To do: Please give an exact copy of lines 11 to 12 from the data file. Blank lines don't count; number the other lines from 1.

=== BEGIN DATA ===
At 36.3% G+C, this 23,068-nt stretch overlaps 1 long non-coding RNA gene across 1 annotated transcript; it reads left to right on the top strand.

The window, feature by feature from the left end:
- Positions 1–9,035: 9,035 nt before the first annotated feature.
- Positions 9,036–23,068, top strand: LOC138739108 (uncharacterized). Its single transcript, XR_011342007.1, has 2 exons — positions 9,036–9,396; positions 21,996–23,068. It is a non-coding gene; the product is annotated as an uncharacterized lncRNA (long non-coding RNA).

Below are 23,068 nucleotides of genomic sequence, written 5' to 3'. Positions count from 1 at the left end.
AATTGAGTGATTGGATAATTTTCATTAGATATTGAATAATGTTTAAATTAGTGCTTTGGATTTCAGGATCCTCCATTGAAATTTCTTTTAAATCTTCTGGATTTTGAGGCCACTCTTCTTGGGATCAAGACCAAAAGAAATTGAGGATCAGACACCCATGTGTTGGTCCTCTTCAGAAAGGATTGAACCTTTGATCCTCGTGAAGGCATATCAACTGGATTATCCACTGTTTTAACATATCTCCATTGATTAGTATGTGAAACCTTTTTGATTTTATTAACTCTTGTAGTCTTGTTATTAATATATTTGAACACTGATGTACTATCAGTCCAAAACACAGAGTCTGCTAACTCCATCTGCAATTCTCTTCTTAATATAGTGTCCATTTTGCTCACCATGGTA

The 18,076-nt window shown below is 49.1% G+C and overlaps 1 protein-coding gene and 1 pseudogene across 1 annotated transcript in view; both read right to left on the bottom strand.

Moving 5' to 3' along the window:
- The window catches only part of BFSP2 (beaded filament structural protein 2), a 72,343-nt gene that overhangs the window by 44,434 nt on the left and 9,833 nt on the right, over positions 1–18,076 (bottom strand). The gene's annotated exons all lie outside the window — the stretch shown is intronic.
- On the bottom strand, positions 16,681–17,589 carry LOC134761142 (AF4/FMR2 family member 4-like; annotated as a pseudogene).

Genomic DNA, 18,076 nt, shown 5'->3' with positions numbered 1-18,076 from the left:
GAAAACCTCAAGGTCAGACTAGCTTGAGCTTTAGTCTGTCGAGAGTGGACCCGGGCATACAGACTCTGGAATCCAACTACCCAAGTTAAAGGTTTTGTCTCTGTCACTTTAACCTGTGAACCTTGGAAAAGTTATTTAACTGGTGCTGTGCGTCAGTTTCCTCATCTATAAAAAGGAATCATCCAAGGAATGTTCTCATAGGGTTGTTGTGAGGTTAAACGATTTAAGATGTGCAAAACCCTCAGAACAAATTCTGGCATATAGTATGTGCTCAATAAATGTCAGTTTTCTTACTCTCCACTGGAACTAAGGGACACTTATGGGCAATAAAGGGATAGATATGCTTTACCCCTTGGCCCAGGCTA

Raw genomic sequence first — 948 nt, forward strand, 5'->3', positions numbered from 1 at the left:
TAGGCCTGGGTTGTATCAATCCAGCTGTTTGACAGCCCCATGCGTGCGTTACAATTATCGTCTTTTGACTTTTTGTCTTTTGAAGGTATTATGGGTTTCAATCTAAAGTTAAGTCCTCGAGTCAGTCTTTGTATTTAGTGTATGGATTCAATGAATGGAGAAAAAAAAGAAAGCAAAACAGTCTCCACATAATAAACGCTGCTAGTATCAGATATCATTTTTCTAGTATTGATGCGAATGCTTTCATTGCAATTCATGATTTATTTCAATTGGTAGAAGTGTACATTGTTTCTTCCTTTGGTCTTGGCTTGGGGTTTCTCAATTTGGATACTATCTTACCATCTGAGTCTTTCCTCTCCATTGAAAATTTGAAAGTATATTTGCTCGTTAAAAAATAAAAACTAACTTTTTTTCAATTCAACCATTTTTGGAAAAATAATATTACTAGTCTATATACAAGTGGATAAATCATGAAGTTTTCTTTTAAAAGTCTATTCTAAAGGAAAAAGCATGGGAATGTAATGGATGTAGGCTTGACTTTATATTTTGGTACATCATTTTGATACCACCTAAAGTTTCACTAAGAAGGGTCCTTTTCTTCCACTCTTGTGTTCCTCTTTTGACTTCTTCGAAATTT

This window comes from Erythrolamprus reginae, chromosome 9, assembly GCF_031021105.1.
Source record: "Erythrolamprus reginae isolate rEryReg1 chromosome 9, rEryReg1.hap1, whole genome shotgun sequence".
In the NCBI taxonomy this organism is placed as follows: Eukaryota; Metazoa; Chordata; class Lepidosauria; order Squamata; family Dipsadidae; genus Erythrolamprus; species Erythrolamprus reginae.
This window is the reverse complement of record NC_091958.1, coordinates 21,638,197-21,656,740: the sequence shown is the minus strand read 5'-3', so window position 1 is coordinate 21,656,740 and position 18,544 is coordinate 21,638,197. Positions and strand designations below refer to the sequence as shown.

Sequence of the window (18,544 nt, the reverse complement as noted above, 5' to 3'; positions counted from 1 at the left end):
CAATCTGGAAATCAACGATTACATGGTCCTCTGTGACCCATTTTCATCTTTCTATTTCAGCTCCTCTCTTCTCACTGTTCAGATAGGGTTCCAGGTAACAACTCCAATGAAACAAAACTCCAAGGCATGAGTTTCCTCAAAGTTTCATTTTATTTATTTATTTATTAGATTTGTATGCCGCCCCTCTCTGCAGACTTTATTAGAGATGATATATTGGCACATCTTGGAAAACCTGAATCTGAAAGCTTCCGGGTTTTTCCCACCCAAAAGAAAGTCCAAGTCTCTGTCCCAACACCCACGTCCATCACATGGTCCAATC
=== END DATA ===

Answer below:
Genomic DNA, 18,076 nt, shown 5'->3' with positions numbered 1-18,076 from the left:
GAAAACCTCAAGGTCAGACTAGCTTGAGCTTTAGTCTGTCGAGAGTGGACCCGGGCATACAGACTCTGGAATCCAACTACCCAAGTTAAAGGTTTTGTCTCTGTCACTTTAACCTGTGAACCTTGGAAAAGTTATTTAACTGGTGCTGTGCGTCAGTTTCCTCATCTATAAAAAGGAATCATCCAAGGAATGTTCTCATAGGGTTGTTGTGAGGTTAAACGATTTAAGATGTGCAAAACCCTCAGAACAAATTCTGGCATATAGTATGTGCTCAATAAATGTCAGTTTTCTTACTCTCCACTGGAACTAAGGGACACTTATGGGCAATAAAGGGATAGATATGCTTTACCCCTTGGCCCAGGCTA